Many pundits spent their post-match analysis asking exactly how Scotland, for all their first-half heroics, still managed to end up losing to a decidedly poor FRANCE side, but to my mind the answer is simple, and it earned them the Picking Quite A Moment Award for Best Timed Try. Early in the second half, France were in trouble; 14-9 down and struggling to create anything, Scotland were threatening their tryline with  a sweeping cross-field attack. With an overlap out wide, Scotland elected to throw a long pass that should have given their outside men at least a 3-on-2 and a probable try to finish France off. As it turned out, big mistake- that few seconds of the ball’s flight time was all Yoann Huget needed to latch onto the pass, outpace the Scottish defence and dive under the posts for the only try France ever looked like getting. It proved crucial, putting France back into contention and, with the Scottish attack starting to falter, keeping them within range in time for a final penalty to seal a French win. The Scottish fans may feel deservedly pissed off that they didn’t win that one.

However, all these matches were only ever going to be a warm-up for the veritable clash of titans that was lined up for Sunday: WALES vs. England. Last year, Wales denied a Grand Slam and stole a championship from under England’s noses- the year before that, some highly contentious moments in a desperately tight game gave Wales a victory that eventually landed them the Slam. England had a point to prove, reigning champs Wales had a reputation to uphold. In the end, however, 14 of Wales men hardly needed to have turned up, as Leigh Halfpenny proved himself deserved winner of the One Man Army Award for Biggest Individual Contribution. With Halfpenny’s metronomic boot, him contributing all of Wales’ points was hardly unsurprising, if not exactly desirable from a Welsh perspective, and given his prodigious skillset in other parts of the game his being their best player is also far from unheard of. However, when up against Mike Brown in the form of his life, to make even he seem merely good by comparison speaks volumes about the sheer quality of Halfpenny’s performance in an otherwise uninspired Welsh team- not a kick was missed, not a catch unfielded, not a gap left unprobed by boot or darting run in a virtually flawless performance marred only by how infrequently he was given the ball. However, perhaps in defence he was most significant- as Wales’ last line of defence he presented a brick wall to England’s (far too frequent) line breaks, frustrating them throughout the second half, and ended up dislocating his shoulder in the line of duty whilst stopping what would otherwise have been a certain try from England’s Luther Burrell- a man five inches taller and nearly 4 stone heavier than he. That injury has, unfortunately, ended his season, but his fine tackle in doing so saved many a Welsh blush and his overall performance effectively masked the countless other errors of his compatriots. Wales, and indeed the rugby world, can only hope his recovery is swift.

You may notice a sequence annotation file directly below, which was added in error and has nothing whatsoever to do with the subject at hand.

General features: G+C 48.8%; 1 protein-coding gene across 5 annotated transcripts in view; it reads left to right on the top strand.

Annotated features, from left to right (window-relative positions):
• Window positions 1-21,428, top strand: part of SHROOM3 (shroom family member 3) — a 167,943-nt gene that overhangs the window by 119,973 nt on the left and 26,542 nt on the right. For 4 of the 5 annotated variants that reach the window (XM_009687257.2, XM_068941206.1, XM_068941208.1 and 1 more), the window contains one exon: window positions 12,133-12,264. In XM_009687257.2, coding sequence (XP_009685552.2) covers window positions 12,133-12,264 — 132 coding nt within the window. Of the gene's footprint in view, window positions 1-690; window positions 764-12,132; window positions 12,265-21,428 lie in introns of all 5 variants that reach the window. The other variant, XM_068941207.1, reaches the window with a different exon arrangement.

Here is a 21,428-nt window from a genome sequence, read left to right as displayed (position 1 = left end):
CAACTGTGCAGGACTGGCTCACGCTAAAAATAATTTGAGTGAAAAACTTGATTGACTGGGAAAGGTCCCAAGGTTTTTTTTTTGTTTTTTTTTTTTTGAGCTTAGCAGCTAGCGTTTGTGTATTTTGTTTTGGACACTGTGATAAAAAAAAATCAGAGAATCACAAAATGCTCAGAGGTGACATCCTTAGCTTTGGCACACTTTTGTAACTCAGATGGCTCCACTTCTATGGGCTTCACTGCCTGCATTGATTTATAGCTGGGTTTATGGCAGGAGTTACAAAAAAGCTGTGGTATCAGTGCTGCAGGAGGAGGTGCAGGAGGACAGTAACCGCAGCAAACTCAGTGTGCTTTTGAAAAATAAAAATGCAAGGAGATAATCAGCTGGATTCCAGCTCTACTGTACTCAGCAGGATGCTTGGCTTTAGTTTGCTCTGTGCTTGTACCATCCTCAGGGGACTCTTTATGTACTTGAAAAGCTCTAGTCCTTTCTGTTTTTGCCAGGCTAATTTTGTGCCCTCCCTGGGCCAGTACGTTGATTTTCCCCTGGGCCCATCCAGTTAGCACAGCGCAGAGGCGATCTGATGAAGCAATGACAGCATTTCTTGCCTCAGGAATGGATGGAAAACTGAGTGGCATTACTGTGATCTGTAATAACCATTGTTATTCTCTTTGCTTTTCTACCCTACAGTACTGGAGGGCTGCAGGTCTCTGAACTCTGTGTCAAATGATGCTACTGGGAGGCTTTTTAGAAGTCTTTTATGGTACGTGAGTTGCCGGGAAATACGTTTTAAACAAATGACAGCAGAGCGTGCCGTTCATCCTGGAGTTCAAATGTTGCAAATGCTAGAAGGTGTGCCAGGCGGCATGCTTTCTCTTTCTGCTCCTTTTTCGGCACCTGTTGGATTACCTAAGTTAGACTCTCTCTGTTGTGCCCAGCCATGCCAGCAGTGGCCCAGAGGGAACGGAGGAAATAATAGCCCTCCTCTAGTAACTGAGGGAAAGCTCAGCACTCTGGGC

Last time out ENGLAND kept every one of their fans on the edge of their seat in a desperately tense encounter- this week it was merely the rugby historians among us who shifted nervously in our seats as England won the Don’t Mention The War Award for Coming Worryingly Close to Repeating History. Of all of Wales’ many victories over their Saxon neighbours, perhaps none have been more celebrated in recent years as their classic victory in 1999. England had been the tournament powerhouse, on course for a Grand Slam coming into their final game against the Welsh, and after two first-half tries they would appear to have had the game in hand- had Neil Jenkins’ metronomic boot kept the Welsh well within reach. Despite numerous line breaks, England had frequently struggled to turn their dominance into meaningful control of the scoreboard- and if we substitute the name ‘Leigh Halfpenny’ for ‘Neil Jenkins’ over the last two sentences, we have a pretty accurate description of Sunday’s match as well. In ’99, the half time gap was just 7 points- here it was but 5, and even though Wales could not, in the end, find similar heroics to win the game this year as on that famous day 15 years ago, it was enough to make me rather unnerved over my half-time pint. And when England, in the last few minutes of the game, elected to kick for the corner rather than take the easy three points, it raised a wry smile- at least this time round, the gap was more than 6 points.